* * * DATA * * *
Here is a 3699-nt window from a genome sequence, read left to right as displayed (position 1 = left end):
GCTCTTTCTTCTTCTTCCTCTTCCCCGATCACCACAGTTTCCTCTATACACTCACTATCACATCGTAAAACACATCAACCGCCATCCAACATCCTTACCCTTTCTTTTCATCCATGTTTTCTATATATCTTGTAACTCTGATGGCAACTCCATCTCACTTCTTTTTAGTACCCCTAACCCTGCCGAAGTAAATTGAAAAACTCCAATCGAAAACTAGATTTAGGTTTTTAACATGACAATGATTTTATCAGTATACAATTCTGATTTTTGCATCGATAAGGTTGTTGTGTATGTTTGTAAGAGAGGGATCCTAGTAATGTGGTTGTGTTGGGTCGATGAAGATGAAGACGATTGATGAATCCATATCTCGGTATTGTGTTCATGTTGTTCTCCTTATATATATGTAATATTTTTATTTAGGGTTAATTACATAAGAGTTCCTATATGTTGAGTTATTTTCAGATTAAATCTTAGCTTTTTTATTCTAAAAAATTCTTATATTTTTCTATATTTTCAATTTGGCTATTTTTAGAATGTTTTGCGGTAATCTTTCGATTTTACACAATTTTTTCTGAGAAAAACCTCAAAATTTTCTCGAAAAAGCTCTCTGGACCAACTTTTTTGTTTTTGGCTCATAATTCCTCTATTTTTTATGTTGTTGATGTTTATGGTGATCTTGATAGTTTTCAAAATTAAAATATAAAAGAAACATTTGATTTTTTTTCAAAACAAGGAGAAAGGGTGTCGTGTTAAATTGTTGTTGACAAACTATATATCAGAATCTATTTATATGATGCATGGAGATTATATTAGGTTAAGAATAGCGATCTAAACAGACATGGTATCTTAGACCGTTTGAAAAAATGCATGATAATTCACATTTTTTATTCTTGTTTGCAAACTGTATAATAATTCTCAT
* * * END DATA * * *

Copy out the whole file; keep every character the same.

Here is a 3699-nt window from a genome sequence, read left to right as displayed (position 1 = left end):
GCTCTTTCTTCTTCTTCCTCTTCCCCGATCACCACAGTTTCCTCTATACACTCACTATCACATCGTAAAACACATCAACCGCCATCCAACATCCTTACCCTTTCTTTTCATCCATGTTTTCTATATATCTTGTAACTCTGATGGCAACTCCATCTCACTTCTTTTTAGTACCCCTAACCCTGCCGAAGTAAATTGAAAAACTCCAATCGAAAACTAGATTTAGGTTTTTAACATGACAATGATTTTATCAGTATACAATTCTGATTTTTGCATCGATAAGGTTGTTGTGTATGTTTGTAAGAGAGGGATCCTAGTAATGTGGTTGTGTTGGGTCGATGAAGATGAAGACGATTGATGAATCCATATCTCGGTATTGTGTTCATGTTGTTCTCCTTATATATATGTAATATTTTTATTTAGGGTTAATTACATAAGAGTTCCTATATGTTGAGTTATTTTCAGATTAAATCTTAGCTTTTTTATTCTAAAAAATTCTTATATTTTTCTATATTTTCAATTTGGCTATTTTTAGAATGTTTTGCGGTAATCTTTCGATTTTACACAATTTTTTCTGAGAAAAACCTCAAAATTTTCTCGAAAAAGCTCTCTGGACCAACTTTTTTGTTTTTGGCTCATAATTCCTCTATTTTTTATGTTGTTGATGTTTATGGTGATCTTGATAGTTTTCAAAATTAAAATATAAAAGAAACATTTGATTTTTTTTCAAAACAAGGAGAAAGGGTGTCGTGTTAAATTGTTGTTGACAAACTATATATCAGAATCTATTTATATGATGCATGGAGATTATATTAGGTTAAGAATAGCGATCTAAACAGACATGGTATCTTAGACCGTTTGAAAAAATGCATGATAATTCACATTTTTTATTCTTGTTTGCAAACTGTATAATAATTCTCAT